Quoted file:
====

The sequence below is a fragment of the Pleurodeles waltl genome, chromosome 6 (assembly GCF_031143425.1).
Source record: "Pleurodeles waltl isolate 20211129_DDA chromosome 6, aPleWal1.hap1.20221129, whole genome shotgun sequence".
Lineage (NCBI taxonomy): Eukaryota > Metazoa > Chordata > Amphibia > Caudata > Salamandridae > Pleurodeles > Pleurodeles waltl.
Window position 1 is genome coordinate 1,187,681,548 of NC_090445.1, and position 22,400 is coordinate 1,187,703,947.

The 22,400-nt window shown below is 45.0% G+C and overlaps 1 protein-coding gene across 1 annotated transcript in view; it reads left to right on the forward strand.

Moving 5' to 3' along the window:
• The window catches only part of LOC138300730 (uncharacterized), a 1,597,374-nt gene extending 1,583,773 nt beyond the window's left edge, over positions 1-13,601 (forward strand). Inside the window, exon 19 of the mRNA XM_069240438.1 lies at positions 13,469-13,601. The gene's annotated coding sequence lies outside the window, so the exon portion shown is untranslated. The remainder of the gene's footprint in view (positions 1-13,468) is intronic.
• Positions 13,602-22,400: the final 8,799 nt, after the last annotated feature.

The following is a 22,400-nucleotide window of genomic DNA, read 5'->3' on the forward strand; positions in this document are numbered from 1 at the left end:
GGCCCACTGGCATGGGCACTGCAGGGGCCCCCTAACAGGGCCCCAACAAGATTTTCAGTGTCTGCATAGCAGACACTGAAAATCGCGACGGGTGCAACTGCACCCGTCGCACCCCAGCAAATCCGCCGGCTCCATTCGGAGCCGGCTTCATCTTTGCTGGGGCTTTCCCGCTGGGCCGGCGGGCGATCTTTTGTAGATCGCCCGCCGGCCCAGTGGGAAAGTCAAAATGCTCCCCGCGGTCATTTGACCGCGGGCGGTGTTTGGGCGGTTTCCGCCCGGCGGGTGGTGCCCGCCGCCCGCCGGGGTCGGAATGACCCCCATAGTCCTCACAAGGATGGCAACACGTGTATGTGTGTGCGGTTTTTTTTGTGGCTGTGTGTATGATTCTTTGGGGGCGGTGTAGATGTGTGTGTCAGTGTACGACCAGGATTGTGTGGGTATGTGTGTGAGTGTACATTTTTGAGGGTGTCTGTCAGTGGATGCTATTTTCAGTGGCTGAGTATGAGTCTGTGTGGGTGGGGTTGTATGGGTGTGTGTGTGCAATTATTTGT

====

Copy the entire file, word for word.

The sequence below is a fragment of the Pleurodeles waltl genome, chromosome 6 (assembly GCF_031143425.1).
Source record: "Pleurodeles waltl isolate 20211129_DDA chromosome 6, aPleWal1.hap1.20221129, whole genome shotgun sequence".
Lineage (NCBI taxonomy): Eukaryota > Metazoa > Chordata > Amphibia > Caudata > Salamandridae > Pleurodeles > Pleurodeles waltl.
Window position 1 is genome coordinate 1,187,681,548 of NC_090445.1, and position 22,400 is coordinate 1,187,703,947.

The 22,400-nt window shown below is 45.0% G+C and overlaps 1 protein-coding gene across 1 annotated transcript in view; it reads left to right on the forward strand.

Moving 5' to 3' along the window:
• The window catches only part of LOC138300730 (uncharacterized), a 1,597,374-nt gene extending 1,583,773 nt beyond the window's left edge, over positions 1-13,601 (forward strand). Inside the window, exon 19 of the mRNA XM_069240438.1 lies at positions 13,469-13,601. The gene's annotated coding sequence lies outside the window, so the exon portion shown is untranslated. The remainder of the gene's footprint in view (positions 1-13,468) is intronic.
• Positions 13,602-22,400: the final 8,799 nt, after the last annotated feature.

The following is a 22,400-nucleotide window of genomic DNA, read 5'->3' on the forward strand; positions in this document are numbered from 1 at the left end:
GGCCCACTGGCATGGGCACTGCAGGGGCCCCCTAACAGGGCCCCAACAAGATTTTCAGTGTCTGCATAGCAGACACTGAAAATCGCGACGGGTGCAACTGCACCCGTCGCACCCCAGCAAATCCGCCGGCTCCATTCGGAGCCGGCTTCATCTTTGCTGGGGCTTTCCCGCTGGGCCGGCGGGCGATCTTTTGTAGATCGCCCGCCGGCCCAGTGGGAAAGTCAAAATGCTCCCCGCGGTCATTTGACCGCGGGCGGTGTTTGGGCGGTTTCCGCCCGGCGGGTGGTGCCCGCCGCCCGCCGGGGTCGGAATGACCCCCATAGTCCTCACAAGGATGGCAACACGTGTATGTGTGTGCGGTTTTTTTTGTGGCTGTGTGTATGATTCTTTGGGGGCGGTGTAGATGTGTGTGTCAGTGTACGACCAGGATTGTGTGGGTATGTGTGTGAGTGTACATTTTTGAGGGTGTCTGTCAGTGGATGCTATTTTCAGTGGCTGAGTATGAGTCTGTGTGGGTGGGGTTGTATGGGTGTGTGTGTGCAATTATTTGT